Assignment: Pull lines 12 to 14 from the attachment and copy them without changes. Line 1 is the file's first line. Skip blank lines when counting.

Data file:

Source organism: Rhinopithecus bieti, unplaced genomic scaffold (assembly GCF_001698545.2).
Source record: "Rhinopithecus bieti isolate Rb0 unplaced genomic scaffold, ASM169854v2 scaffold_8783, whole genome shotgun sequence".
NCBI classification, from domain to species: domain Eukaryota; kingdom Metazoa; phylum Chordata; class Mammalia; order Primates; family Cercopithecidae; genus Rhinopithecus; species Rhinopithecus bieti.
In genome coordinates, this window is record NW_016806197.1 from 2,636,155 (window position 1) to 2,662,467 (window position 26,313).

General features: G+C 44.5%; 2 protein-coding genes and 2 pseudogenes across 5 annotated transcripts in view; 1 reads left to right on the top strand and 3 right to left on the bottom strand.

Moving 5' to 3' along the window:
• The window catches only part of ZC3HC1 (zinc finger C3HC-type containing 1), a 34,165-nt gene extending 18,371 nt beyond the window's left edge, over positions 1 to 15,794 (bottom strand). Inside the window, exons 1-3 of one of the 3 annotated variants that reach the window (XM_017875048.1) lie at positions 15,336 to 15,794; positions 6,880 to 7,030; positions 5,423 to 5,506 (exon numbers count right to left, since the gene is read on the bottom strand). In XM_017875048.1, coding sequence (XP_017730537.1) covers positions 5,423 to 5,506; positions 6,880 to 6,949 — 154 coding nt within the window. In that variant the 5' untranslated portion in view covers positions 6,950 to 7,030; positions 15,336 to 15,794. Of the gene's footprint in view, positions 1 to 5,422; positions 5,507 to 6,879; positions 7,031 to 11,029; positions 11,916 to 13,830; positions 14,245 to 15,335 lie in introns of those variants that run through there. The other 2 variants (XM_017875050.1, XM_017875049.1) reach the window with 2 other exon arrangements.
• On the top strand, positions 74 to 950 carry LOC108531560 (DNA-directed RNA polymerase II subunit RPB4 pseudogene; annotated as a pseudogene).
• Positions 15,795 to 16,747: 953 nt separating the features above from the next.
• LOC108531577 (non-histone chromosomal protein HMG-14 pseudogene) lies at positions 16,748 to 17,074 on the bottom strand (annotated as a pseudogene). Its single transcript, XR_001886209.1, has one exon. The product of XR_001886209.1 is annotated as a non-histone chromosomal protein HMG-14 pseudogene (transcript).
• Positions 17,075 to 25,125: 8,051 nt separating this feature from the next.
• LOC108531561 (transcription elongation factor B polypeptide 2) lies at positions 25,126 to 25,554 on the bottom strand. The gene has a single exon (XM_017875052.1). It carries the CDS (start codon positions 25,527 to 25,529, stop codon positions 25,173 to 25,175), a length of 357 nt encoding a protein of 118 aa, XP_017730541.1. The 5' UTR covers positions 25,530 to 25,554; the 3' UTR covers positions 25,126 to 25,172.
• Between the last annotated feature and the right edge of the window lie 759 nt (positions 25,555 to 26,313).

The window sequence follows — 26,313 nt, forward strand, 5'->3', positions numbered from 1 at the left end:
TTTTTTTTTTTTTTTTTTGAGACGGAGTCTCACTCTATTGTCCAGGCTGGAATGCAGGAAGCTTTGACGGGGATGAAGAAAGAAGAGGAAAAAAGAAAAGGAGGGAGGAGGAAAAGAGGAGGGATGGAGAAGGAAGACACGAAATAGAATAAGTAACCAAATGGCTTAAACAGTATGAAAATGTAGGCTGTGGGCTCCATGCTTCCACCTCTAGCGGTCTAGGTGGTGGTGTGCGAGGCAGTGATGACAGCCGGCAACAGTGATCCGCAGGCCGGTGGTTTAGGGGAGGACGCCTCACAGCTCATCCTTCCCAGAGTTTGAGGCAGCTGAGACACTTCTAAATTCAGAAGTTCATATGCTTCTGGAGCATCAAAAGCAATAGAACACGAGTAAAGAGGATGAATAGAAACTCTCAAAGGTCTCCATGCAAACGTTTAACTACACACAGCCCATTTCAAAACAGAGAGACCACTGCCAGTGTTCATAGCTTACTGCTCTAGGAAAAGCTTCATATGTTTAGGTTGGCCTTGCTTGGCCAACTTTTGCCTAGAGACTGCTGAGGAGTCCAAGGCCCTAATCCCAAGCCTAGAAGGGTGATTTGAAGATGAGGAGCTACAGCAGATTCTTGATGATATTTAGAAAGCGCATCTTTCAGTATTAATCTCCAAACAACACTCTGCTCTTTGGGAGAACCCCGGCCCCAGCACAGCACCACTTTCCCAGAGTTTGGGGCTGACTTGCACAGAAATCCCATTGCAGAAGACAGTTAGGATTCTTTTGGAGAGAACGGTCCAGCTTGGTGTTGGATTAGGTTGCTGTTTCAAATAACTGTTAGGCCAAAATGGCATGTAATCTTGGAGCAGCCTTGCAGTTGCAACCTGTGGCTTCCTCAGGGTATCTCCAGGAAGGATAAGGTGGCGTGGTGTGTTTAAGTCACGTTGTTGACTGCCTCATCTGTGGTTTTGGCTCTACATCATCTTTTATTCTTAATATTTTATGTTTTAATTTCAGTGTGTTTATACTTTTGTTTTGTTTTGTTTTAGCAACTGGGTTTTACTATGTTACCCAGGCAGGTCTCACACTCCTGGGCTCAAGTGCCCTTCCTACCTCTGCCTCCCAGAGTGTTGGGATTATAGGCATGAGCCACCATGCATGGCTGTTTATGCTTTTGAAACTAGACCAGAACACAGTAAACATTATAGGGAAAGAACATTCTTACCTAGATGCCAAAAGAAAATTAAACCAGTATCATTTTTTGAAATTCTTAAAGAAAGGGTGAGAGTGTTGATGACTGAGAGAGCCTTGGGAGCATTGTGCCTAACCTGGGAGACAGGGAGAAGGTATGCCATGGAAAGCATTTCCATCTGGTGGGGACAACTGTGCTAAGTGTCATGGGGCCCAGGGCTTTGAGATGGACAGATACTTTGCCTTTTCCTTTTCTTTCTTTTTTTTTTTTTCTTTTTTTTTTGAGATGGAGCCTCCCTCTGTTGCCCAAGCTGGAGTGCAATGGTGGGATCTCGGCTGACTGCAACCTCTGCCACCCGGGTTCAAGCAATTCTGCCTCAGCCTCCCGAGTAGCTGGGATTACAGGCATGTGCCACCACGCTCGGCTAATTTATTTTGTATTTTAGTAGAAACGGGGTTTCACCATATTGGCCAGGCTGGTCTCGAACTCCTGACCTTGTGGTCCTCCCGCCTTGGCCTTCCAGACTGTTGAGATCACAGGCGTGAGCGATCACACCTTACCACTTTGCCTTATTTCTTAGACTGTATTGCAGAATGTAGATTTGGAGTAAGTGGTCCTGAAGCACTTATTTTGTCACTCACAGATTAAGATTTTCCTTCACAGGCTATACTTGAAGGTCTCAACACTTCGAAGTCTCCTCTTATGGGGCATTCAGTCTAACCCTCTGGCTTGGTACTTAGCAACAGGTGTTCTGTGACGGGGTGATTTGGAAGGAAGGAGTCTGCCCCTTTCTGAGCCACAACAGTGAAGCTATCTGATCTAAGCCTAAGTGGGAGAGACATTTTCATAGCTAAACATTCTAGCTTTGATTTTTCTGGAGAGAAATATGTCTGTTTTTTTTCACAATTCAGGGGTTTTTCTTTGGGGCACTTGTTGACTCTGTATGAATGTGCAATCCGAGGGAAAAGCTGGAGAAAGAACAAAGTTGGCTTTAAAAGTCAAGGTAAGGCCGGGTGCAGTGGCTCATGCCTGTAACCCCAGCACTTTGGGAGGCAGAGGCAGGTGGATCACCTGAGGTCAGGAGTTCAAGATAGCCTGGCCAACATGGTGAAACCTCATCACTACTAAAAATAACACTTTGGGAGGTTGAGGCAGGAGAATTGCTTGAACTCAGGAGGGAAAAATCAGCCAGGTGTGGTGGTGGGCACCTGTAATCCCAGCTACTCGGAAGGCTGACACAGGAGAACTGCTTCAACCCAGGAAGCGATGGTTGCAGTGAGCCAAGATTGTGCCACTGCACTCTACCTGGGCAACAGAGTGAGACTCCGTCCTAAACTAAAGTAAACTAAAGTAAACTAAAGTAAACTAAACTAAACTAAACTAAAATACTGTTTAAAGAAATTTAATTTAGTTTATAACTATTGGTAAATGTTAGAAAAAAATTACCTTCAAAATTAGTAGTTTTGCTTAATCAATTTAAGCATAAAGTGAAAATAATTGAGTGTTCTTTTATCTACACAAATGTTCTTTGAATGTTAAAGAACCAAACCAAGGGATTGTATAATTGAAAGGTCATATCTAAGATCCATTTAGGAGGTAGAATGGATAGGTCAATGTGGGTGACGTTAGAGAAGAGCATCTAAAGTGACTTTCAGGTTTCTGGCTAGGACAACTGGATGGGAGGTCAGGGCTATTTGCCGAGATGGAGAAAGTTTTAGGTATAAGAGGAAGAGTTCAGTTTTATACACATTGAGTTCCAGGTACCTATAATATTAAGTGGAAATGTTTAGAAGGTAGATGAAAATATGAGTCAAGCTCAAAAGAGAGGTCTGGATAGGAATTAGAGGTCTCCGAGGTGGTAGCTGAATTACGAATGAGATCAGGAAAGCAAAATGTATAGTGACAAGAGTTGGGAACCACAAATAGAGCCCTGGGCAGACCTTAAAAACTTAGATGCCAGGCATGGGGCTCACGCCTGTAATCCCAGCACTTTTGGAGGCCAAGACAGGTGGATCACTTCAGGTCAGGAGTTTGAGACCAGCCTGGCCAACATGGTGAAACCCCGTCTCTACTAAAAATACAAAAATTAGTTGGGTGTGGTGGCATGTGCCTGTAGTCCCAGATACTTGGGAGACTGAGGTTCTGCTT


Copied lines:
• LOC108531561 (transcription elongation factor B polypeptide 2) lies at positions 25,126 to 25,554 on the bottom strand. The gene has a single exon (XM_017875052.1). It carries the CDS (start codon positions 25,527 to 25,529, stop codon positions 25,173 to 25,175), a length of 357 nt encoding a protein of 118 aa, XP_017730541.1. The 5' UTR covers positions 25,530 to 25,554; the 3' UTR covers positions 25,126 to 25,172.
• Between the last annotated feature and the right edge of the window lie 759 nt (positions 25,555 to 26,313).

The window sequence follows — 26,313 nt, forward strand, 5'->3', positions numbered from 1 at the left end: